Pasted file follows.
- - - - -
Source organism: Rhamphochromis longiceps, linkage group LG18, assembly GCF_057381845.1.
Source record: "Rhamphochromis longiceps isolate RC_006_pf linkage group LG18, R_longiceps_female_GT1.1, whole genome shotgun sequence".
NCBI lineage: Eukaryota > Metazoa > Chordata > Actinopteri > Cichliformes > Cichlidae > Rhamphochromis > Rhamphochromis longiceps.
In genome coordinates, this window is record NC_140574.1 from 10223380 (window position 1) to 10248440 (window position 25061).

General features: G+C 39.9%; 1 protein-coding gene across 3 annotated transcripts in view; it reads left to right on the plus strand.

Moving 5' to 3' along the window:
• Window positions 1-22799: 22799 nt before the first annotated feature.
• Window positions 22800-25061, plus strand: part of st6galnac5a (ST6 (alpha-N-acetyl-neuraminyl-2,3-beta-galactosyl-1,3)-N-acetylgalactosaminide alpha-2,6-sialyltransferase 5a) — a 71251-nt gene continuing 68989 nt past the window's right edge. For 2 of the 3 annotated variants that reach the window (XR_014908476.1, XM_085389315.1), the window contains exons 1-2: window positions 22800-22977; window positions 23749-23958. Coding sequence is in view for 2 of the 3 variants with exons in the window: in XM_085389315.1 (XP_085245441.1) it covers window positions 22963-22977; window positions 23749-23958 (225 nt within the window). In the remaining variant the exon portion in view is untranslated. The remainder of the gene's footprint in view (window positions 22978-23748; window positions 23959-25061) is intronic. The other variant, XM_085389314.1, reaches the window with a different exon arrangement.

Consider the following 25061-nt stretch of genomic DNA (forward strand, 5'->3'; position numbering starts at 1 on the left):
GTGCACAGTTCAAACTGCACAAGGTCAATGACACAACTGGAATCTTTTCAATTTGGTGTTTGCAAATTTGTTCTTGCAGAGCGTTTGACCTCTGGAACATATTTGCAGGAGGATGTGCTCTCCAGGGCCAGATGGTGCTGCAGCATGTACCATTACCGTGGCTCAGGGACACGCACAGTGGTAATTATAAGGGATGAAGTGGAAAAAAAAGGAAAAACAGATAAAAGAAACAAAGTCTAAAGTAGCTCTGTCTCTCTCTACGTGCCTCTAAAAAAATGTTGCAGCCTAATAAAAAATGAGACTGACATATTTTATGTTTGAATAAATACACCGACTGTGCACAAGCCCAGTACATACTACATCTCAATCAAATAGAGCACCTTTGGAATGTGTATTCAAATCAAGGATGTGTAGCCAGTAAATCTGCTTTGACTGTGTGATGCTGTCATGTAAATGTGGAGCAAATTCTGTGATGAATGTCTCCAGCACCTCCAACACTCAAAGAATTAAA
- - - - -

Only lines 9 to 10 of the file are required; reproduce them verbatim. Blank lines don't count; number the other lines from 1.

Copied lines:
Consider the following 25061-nt stretch of genomic DNA (forward strand, 5'->3'; position numbering starts at 1 on the left):
GTGCACAGTTCAAACTGCACAAGGTCAATGACACAACTGGAATCTTTTCAATTTGGTGTTTGCAAATTTGTTCTTGCAGAGCGTTTGACCTCTGGAACATATTTGCAGGAGGATGTGCTCTCCAGGGCCAGATGGTGCTGCAGCATGTACCATTACCGTGGCTCAGGGACACGCACAGTGGTAATTATAAGGGATGAAGTGGAAAAAAAAGGAAAAACAGATAAAAGAAACAAAGTCTAAAGTAGCTCTGTCTCTCTCTACGTGCCTCTAAAAAAATGTTGCAGCCTAATAAAAAATGAGACTGACATATTTTATGTTTGAATAAATACACCGACTGTGCACAAGCCCAGTACATACTACATCTCAATCAAATAGAGCACCTTTGGAATGTGTATTCAAATCAAGGATGTGTAGCCAGTAAATCTGCTTTGACTGTGTGATGCTGTCATGTAAATGTGGAGCAAATTCTGTGATGAATGTCTCCAGCACCTCCAACACTCAAAGAATTAAA